"Looking at the success of electronics over the last century, I have always wondered why we should be limited to electric current in making circuits," said Nader Engheta, professor in the electrical and systems engineering department of Penn's School of Engineering and Applied Science. "If we moved to shorter wavelengths in the electromagnetic spectrum -- like light -- we could make things smaller, faster and more efficient."
Different arrangements and combinations of electronic circuits have different functions, ranging from simple light switches to complex supercomputers. These circuits are in turn built of different arrangements of circuit elements, like resistors, inductors and capacitors, which manipulate the flow of electrons in a circuit in mathematically precise ways. And because both electric circuits and optics follow Maxwell's equations -- the fundamental formulas that describe the behavior of electromagnetic fields -- Engheta's dream of building circuits with light wasn't just the stuff of imagination. In 2005, he and his students published a theoretical paper outlining how optical circuit elements could work.
Now, he and his group at Penn have made this dream a reality, creating the first physical demonstration of "lumped" optical circuit elements. This represents a milestone in a nascent field of science and engineering Engheta has dubbed "metatronics."
Engheta's research, which was conducted with members of his group in the electrical and systems engineering department, Yong Sun, Brian Edwards and Andrea Alù, was published in the journal Nature Materials.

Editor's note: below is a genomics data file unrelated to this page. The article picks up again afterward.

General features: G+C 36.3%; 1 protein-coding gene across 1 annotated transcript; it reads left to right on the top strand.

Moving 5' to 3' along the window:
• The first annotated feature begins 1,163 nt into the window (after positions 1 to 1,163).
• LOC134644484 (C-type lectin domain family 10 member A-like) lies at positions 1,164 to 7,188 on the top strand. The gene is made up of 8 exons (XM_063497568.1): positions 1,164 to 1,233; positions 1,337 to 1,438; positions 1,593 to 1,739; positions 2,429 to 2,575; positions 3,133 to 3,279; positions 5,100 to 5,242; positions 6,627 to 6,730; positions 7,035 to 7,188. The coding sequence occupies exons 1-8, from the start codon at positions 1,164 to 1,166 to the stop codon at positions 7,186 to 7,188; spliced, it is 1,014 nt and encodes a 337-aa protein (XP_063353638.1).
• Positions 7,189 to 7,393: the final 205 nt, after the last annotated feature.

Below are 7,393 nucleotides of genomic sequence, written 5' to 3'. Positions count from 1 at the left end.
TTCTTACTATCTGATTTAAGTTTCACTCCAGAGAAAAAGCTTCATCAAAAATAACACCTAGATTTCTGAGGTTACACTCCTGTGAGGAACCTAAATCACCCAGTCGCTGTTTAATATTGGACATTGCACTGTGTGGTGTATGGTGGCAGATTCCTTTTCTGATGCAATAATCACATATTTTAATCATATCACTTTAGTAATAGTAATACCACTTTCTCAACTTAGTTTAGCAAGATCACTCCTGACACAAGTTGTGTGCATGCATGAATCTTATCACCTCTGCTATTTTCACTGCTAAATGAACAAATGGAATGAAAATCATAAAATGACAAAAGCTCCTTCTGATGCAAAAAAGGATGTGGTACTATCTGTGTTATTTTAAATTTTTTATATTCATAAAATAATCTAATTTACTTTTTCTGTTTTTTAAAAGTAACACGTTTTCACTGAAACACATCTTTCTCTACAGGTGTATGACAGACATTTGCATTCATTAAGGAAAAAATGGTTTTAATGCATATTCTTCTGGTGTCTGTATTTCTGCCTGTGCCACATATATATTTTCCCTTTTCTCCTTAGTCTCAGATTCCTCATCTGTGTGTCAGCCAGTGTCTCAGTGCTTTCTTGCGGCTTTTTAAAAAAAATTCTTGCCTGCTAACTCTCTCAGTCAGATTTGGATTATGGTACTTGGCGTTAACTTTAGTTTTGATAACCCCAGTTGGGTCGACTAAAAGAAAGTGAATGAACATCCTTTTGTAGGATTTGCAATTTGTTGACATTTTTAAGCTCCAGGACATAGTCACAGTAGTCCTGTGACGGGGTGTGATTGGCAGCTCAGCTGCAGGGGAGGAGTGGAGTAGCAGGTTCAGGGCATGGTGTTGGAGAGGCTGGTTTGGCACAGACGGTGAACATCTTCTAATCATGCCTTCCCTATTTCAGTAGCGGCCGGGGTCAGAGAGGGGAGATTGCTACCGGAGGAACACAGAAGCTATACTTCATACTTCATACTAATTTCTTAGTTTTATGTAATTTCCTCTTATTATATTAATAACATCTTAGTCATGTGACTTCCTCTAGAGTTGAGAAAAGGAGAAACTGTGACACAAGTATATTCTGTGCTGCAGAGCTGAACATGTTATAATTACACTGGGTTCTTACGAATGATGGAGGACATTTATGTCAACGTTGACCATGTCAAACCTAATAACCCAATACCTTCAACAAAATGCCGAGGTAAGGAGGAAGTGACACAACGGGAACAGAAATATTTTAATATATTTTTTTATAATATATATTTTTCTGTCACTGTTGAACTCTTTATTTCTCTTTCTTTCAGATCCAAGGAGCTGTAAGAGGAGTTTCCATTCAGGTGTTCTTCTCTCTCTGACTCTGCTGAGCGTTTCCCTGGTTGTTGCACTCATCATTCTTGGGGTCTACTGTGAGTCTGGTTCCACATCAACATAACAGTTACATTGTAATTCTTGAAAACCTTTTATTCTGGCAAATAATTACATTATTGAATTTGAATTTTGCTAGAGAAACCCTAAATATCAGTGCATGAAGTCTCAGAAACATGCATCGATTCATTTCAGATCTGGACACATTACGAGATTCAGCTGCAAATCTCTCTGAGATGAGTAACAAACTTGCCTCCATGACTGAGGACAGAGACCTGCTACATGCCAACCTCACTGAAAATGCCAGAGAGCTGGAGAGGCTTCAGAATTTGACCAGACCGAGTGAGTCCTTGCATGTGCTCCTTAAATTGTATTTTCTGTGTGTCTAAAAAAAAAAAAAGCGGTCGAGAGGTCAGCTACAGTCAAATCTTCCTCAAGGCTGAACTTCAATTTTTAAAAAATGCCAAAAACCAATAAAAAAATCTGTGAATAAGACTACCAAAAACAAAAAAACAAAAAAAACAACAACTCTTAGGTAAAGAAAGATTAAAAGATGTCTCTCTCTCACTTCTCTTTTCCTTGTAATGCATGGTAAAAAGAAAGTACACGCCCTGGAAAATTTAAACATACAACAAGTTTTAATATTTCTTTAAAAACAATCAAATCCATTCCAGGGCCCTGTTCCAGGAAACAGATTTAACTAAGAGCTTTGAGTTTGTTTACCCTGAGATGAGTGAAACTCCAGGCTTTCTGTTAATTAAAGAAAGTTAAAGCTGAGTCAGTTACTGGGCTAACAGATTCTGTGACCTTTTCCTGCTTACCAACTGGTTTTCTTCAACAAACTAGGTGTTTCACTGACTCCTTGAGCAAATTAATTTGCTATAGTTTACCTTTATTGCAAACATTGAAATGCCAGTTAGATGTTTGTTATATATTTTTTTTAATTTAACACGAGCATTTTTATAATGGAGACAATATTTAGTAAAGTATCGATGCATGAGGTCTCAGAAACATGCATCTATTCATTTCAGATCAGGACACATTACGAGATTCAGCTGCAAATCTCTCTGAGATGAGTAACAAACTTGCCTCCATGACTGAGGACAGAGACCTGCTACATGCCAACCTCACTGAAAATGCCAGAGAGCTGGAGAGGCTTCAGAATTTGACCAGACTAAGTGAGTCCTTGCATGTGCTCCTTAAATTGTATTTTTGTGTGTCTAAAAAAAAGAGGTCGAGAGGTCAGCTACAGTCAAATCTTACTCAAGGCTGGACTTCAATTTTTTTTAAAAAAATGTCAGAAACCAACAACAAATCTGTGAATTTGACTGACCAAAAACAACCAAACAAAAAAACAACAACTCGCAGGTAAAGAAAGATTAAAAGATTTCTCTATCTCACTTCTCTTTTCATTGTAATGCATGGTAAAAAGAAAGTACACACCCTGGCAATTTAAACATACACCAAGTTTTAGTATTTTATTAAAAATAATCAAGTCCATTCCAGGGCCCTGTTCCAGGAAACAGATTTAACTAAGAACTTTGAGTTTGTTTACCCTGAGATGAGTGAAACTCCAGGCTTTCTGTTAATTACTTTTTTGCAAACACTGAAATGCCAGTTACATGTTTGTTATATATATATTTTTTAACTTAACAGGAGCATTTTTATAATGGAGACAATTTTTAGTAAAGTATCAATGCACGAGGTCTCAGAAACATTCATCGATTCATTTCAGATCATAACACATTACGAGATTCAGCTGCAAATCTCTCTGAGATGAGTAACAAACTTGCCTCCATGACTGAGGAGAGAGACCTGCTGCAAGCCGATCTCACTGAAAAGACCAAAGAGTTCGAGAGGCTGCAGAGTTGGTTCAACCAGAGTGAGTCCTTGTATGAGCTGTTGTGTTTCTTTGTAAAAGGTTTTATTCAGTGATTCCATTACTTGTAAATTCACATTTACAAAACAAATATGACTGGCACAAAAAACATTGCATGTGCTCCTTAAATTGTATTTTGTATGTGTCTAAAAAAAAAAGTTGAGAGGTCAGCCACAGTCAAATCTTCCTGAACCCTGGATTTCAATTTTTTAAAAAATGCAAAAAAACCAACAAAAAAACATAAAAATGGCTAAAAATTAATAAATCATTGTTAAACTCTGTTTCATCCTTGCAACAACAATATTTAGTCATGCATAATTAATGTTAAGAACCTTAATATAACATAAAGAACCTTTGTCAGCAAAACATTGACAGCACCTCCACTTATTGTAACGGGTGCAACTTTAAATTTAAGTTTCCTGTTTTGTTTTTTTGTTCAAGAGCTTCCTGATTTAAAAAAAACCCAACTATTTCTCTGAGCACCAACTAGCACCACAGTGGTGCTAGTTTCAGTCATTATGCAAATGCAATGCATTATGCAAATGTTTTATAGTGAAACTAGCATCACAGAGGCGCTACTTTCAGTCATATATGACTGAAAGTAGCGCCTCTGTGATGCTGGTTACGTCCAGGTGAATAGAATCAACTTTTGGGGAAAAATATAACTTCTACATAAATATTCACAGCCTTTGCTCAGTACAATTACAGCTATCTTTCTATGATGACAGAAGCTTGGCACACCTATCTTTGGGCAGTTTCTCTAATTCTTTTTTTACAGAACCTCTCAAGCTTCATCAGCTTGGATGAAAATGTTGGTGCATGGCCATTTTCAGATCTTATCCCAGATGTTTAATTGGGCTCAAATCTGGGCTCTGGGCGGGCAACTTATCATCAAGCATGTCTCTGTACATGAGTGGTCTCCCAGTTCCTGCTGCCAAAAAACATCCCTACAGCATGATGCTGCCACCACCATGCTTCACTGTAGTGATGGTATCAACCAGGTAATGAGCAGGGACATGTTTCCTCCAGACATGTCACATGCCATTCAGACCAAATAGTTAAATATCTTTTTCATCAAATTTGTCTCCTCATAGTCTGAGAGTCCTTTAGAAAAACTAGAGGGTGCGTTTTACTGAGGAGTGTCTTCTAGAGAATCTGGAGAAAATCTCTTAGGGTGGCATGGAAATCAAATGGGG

In electronics, the "lumped" designation refers to elements that can be treated as a black box, something that turns a given input to a perfectly predictable output without an engineer having to worry about what exactly is going on inside the element every time he or she is designing a circuit.
"Optics has always had its own analogs of elements, things like lenses, waveguides and gratings," Engheta said, "but they were never lumped. Those elements are all much larger than the wavelength of light because that's all that could be easily built in the old days. For electronics, the lumped circuit elements were always much smaller than the wavelength of operation, which is in the radio or microwave frequency range."
Nanotechnology has now opened that possibility for lumped optical circuit elements, allowing construction of structures that have dimensions measured in nanometers. In this experiment's case, the structure was comb-like arrays of rectangular nanorods made of silicon nitrite.
The "meta" in "metatronics" refers to metamaterials, the relatively new field of research where nanoscale patterns and structures embedded in materials allow them to manipulate waves in ways that were previously impossible. Here, the cross-sections of the nanorods and the gaps between them form a pattern that replicates the function of resistors, inductors and capacitors, three of the most basic circuit elements, but in optical wavelengths.